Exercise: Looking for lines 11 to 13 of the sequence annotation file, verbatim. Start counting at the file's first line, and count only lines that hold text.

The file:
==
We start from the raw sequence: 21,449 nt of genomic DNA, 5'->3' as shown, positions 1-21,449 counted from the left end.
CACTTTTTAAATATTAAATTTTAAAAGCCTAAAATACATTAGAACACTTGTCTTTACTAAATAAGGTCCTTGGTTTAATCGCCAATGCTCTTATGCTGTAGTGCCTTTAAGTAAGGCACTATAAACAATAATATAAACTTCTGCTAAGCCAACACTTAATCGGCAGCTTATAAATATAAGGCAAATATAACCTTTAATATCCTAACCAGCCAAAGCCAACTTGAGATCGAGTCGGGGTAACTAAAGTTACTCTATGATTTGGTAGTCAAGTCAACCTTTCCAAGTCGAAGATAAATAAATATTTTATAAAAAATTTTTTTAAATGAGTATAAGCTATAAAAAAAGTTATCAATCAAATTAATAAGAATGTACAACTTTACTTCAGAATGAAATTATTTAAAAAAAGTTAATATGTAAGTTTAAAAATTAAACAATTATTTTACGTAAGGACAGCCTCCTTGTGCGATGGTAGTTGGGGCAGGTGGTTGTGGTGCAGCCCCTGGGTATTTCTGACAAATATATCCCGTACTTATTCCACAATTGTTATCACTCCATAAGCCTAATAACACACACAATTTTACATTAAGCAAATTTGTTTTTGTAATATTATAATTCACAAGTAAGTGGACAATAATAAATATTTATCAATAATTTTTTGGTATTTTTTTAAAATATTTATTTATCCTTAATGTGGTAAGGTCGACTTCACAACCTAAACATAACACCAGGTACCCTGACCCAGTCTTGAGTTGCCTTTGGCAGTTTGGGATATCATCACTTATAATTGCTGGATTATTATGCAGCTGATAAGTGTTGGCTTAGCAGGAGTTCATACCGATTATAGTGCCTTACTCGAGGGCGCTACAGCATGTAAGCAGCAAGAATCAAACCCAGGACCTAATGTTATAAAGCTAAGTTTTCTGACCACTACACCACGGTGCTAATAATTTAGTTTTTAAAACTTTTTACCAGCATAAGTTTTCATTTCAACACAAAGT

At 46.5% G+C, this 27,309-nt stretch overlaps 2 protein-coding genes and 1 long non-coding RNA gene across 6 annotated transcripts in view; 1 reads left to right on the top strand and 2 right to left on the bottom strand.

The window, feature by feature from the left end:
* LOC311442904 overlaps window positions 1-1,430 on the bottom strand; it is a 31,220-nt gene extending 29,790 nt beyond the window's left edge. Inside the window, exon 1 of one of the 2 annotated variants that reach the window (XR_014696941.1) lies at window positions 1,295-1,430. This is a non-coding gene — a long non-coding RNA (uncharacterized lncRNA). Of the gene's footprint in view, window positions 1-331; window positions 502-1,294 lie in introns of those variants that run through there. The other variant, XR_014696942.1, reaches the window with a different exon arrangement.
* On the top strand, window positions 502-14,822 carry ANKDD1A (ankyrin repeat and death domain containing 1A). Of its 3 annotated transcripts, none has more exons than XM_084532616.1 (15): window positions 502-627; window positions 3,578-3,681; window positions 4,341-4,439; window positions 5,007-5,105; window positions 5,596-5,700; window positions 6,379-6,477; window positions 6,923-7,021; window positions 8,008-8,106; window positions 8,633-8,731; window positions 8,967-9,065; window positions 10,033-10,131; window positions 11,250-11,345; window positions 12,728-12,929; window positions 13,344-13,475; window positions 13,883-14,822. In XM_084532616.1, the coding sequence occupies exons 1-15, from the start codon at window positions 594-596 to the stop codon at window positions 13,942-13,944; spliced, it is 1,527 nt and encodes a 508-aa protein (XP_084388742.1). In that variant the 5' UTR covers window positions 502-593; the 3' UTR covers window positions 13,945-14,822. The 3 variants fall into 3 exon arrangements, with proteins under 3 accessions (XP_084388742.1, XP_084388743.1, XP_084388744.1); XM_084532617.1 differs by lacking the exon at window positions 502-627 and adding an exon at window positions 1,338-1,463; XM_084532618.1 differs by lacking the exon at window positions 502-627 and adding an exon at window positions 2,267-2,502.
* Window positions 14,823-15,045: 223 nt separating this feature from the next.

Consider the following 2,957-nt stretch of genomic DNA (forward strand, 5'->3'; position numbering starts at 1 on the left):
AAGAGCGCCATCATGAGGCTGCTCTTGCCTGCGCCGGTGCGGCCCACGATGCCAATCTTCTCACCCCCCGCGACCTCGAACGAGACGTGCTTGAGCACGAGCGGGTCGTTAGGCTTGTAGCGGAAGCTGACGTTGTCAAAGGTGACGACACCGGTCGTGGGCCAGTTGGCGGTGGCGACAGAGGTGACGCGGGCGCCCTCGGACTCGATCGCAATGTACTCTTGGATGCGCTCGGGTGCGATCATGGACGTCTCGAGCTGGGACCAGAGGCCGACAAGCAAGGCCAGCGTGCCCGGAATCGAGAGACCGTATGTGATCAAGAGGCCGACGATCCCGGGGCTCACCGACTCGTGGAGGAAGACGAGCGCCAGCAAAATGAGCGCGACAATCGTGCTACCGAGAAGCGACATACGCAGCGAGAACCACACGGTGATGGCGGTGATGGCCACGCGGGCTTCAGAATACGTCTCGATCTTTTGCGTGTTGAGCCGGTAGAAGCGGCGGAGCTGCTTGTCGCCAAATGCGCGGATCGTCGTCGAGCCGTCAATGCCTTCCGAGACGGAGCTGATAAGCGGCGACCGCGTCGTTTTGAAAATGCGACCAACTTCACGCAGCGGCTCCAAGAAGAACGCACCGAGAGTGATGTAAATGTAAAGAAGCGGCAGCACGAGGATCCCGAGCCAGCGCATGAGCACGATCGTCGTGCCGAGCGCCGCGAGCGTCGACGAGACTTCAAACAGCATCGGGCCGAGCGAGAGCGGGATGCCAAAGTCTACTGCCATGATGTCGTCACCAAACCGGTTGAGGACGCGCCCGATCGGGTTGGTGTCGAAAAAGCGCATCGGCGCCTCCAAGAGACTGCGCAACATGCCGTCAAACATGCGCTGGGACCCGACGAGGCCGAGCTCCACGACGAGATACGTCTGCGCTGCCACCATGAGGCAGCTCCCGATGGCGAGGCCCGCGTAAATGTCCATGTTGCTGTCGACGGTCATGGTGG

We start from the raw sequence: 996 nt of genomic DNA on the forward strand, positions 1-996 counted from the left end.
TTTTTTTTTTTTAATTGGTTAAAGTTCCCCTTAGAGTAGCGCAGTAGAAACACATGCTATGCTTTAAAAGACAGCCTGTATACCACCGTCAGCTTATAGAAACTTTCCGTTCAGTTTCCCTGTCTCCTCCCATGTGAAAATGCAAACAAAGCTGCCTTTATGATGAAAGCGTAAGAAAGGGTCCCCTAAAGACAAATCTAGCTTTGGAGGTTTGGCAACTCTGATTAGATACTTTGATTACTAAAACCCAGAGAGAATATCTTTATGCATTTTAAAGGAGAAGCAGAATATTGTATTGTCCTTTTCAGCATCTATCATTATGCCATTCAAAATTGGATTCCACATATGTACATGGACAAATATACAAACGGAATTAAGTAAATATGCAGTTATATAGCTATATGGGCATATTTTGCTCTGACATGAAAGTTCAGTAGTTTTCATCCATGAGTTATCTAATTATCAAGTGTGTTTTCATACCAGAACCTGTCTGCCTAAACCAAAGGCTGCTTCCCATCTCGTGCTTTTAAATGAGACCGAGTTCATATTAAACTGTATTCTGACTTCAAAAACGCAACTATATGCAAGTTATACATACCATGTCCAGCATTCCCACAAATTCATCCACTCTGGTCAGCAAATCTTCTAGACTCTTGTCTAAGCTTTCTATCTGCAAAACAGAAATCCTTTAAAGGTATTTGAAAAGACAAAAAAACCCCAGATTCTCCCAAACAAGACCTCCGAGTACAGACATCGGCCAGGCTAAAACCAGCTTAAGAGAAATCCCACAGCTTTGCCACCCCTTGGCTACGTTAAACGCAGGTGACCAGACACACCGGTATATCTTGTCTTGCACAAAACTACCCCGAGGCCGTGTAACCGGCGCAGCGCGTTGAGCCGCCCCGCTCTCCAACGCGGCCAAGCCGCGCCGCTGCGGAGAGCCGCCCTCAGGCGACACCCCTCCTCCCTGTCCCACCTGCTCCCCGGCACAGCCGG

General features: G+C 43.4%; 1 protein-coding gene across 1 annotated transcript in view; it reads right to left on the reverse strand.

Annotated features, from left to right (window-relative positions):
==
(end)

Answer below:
TTTTTTTTTTTTAATTGGTTAAAGTTCCCCTTAGAGTAGCGCAGTAGAAACACATGCTATGCTTTAAAAGACAGCCTGTATACCACCGTCAGCTTATAGAAACTTTCCGTTCAGTTTCCCTGTCTCCTCCCATGTGAAAATGCAAACAAAGCTGCCTTTATGATGAAAGCGTAAGAAAGGGTCCCCTAAAGACAAATCTAGCTTTGGAGGTTTGGCAACTCTGATTAGATACTTTGATTACTAAAACCCAGAGAGAATATCTTTATGCATTTTAAAGGAGAAGCAGAATATTGTATTGTCCTTTTCAGCATCTATCATTATGCCATTCAAAATTGGATTCCACATATGTACATGGACAAATATACAAACGGAATTAAGTAAATATGCAGTTATATAGCTATATGGGCATATTTTGCTCTGACATGAAAGTTCAGTAGTTTTCATCCATGAGTTATCTAATTATCAAGTGTGTTTTCATACCAGAACCTGTCTGCCTAAACCAAAGGCTGCTTCCCATCTCGTGCTTTTAAATGAGACCGAGTTCATATTAAACTGTATTCTGACTTCAAAAACGCAACTATATGCAAGTTATACATACCATGTCCAGCATTCCCACAAATTCATCCACTCTGGTCAGCAAATCTTCTAGACTCTTGTCTAAGCTTTCTATCTGCAAAACAGAAATCCTTTAAAGGTATTTGAAAAGACAAAAAAACCCCAGATTCTCCCAAACAAGACCTCCGAGTACAGACATCGGCCAGGCTAAAACCAGCTTAAGAGAAATCCCACAGCTTTGCCACCCCTTGGCTACGTTAAACGCAGGTGACCAGACACACCGGTATATCTTGTCTTGCACAAAACTACCCCGAGGCCGTGTAACCGGCGCAGCGCGTTGAGCCGCCCCGCTCTCCAACGCGGCCAAGCCGCGCCGCTGCGGAGAGCCGCCCTCAGGCGACACCCCTCCTCCCTGTCCCACCTGCTCCCCGGCACAGCCGG

General features: G+C 43.4%; 1 protein-coding gene across 1 annotated transcript in view; it reads right to left on the reverse strand.

Annotated features, from left to right (window-relative positions):